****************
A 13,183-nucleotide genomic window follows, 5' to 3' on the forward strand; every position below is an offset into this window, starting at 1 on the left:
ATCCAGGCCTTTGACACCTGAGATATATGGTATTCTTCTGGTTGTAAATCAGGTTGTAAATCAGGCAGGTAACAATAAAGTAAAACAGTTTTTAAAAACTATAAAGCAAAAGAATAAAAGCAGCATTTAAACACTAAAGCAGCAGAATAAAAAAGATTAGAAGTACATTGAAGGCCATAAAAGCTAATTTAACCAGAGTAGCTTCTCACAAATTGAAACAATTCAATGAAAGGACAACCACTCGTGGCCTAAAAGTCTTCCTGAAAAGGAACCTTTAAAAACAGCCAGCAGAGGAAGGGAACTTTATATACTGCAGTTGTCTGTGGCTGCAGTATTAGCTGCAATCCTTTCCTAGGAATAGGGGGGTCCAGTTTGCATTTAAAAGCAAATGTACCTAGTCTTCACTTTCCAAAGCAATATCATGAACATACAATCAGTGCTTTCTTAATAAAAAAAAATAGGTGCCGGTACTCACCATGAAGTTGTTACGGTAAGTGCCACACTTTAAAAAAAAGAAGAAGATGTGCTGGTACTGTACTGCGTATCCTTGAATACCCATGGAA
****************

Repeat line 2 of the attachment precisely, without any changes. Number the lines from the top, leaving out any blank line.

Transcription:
ATCCAGGCCTTTGACACCTGAGATATATGGTATTCTTCTGGTTGTAAATCAGGTTGTAAATCAGGCAGGTAACAATAAAGTAAAACAGTTTTTAAAAACTATAAAGCAAAAGAATAAAAGCAGCATTTAAACACTAAAGCAGCAGAATAAAAAAGATTAGAAGTACATTGAAGGCCATAAAAGCTAATTTAACCAGAGTAGCTTCTCACAAATTGAAACAATTCAATGAAAGGACAACCACTCGTGGCCTAAAAGTCTTCCTGAAAAGGAACCTTTAAAAACAGCCAGCAGAGGAAGGGAACTTTATATACTGCAGTTGTCTGTGGCTGCAGTATTAGCTGCAATCCTTTCCTAGGAATAGGGGGGTCCAGTTTGCATTTAAAAGCAAATGTACCTAGTCTTCACTTTCCAAAGCAATATCATGAACATACAATCAGTGCTTTCTTAATAAAAAAAAATAGGTGCCGGTACTCACCATGAAGTTGTTACGGTAAGTGCCACACTTTAAAAAAAAGAAGAAGATGTGCTGGTACTGTACTGCGTATCCTTGAATACCCATGGAA